• scenarios are then grouped together as appropriate and prioritised using voting from those present
  • the highest priority scenarios are then refined using the “Context, Stimulus, Response” format and quantified.
  • finally, those scenarios are classified for (Benefit, Difficulty to Realise) using a High, Middle, and Low rating.
The result is a tree or table such the one in the previous diagram. There is also a more lightweight workshop format you can use - the mini quality attribute workshop. (presentation slides and video)

These techniques for generating scenarios are especially helpful when running an architecture review in an domain in which you are not an expert - for example if you are called in as an external reviewer. Additionally, they can be useful when one of the objectives is to improve understanding of the system drivers to a larger group.

It may not always be useful, or necessary, to spend time generating scenarios. Creating scenarios with stakeholders is time consuming and it can be challenging to get them refined and quantified. An IEEE Software article from 2008 includes a debate between Tom Gilb and Alistair Cockburn on the relative merits of quantifying these scenarios and the return on investment for the amount of work you put in. Unfortunately, the debate is behind the IEEE paywall, but you can read Alistair’s thoughts from his website and Tom’s writings on the benefits of requirements quantification are well detailed. Additionally, you may not have time to run these workshops within the time constraints of the review, or perhaps the scope of the review doesn’t require detailed scenarios. But being able to elicit and detail evaluation criteria using scenarios is a useful technique to have.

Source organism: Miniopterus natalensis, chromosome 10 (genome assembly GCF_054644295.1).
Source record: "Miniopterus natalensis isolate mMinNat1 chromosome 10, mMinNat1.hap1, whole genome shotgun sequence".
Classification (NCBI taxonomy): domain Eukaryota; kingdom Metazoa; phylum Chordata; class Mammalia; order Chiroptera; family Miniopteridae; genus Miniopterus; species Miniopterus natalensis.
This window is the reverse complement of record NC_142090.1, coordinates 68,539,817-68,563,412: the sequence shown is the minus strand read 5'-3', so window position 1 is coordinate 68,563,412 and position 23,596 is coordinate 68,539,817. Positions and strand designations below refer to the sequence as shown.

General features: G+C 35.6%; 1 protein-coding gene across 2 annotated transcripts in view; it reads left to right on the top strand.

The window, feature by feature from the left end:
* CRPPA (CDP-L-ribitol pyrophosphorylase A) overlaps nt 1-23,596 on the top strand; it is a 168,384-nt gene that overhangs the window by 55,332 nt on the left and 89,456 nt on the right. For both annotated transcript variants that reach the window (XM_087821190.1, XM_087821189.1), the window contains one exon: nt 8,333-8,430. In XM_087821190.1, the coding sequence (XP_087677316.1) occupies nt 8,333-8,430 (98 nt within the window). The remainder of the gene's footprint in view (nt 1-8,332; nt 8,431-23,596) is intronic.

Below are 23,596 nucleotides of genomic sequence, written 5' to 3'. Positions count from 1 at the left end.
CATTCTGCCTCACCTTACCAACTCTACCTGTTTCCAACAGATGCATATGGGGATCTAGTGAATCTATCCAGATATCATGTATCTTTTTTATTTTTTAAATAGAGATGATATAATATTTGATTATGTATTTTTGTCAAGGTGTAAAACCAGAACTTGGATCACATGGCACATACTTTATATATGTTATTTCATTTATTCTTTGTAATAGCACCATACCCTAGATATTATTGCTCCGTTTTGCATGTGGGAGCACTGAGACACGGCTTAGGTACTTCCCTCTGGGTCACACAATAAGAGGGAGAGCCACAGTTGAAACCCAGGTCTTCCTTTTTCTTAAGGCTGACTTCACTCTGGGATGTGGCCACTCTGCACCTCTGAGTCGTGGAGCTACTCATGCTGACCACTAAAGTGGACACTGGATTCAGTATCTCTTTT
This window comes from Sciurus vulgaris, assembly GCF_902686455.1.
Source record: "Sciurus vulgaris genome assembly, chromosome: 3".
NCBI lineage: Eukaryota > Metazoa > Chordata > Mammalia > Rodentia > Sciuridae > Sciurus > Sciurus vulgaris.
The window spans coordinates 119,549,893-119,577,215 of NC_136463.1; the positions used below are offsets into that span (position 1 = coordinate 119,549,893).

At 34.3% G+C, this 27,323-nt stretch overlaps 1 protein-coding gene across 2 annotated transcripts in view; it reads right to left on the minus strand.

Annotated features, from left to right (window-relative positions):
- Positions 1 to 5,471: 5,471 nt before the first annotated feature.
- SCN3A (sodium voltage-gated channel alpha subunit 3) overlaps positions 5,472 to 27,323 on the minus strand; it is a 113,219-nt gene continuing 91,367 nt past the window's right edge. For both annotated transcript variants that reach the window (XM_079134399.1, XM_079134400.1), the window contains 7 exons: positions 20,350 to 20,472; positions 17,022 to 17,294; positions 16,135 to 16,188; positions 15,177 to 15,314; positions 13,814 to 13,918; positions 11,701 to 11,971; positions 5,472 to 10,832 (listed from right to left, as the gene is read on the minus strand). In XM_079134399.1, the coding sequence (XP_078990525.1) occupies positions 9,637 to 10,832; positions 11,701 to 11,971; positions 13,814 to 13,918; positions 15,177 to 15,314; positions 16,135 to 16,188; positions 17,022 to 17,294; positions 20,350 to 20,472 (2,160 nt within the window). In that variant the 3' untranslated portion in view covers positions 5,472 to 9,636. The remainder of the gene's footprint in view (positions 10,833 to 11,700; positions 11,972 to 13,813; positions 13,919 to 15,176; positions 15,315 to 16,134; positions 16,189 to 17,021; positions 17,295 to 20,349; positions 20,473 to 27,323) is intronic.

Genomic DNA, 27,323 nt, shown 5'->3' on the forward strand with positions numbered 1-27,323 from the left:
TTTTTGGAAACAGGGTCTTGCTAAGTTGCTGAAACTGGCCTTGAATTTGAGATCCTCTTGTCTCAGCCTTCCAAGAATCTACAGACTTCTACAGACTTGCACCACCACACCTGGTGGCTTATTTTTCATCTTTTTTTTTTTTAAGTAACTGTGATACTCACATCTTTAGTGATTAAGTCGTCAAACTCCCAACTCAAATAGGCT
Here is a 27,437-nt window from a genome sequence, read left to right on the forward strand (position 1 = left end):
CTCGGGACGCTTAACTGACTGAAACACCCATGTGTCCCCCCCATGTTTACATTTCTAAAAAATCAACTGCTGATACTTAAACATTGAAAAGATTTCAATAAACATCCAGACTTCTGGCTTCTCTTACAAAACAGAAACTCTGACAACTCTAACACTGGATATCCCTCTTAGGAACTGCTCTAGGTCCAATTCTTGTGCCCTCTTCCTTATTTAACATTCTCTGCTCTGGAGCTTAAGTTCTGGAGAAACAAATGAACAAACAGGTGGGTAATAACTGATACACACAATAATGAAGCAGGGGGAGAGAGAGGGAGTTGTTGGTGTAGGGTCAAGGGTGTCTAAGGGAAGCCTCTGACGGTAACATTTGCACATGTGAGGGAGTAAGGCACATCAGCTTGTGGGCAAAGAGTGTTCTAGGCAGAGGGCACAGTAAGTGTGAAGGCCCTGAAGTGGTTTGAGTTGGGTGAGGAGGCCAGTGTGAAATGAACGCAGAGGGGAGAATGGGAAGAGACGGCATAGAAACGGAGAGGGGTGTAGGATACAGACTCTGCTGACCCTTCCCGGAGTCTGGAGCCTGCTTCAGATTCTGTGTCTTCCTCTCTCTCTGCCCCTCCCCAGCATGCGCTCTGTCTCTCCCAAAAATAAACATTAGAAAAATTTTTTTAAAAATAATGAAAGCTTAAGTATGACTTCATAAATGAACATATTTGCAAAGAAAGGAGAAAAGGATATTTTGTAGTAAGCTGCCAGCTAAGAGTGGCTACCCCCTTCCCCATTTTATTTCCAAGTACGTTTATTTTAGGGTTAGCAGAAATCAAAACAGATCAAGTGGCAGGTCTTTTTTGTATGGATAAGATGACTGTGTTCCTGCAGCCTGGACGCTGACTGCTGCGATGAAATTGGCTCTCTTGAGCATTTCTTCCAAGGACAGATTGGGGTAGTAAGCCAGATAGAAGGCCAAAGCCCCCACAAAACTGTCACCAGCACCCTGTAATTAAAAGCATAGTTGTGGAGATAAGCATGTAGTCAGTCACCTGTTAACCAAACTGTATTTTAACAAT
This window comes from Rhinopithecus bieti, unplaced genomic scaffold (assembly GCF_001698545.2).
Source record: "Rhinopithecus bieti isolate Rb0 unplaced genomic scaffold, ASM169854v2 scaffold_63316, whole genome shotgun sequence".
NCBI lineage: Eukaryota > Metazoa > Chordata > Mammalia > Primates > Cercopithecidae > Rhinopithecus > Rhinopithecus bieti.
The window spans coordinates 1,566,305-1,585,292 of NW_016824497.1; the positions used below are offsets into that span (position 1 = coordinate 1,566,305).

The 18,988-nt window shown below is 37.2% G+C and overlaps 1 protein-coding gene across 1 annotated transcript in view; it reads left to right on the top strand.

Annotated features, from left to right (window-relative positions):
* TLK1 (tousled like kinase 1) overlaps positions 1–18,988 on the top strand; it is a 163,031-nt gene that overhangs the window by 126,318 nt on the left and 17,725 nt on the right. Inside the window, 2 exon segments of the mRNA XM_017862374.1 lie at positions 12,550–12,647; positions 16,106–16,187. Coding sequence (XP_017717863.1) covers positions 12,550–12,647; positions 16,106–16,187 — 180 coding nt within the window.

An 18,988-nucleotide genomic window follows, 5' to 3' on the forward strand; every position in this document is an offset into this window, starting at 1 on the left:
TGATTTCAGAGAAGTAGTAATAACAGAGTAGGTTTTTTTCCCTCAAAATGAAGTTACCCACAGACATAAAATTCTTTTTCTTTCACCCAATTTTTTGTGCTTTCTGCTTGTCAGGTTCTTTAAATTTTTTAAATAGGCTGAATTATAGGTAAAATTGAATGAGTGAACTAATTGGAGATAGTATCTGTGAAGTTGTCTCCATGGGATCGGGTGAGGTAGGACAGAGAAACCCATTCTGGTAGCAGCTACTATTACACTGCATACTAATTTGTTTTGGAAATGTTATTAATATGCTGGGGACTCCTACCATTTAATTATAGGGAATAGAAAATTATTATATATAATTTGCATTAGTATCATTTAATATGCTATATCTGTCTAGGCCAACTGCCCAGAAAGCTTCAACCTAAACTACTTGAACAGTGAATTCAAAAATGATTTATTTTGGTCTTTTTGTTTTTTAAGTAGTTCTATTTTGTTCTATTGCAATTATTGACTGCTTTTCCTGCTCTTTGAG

Checklists are probably the most used technique in practice for capturing evaluation criteria. Whilst scenarios are good for capturing project and domain specific evaluation criteria, checklists are good for capturing the technical architecture issue that exist across multiple projects. For example, I have a checklist that deals solely with integration architecture that I use on most projects.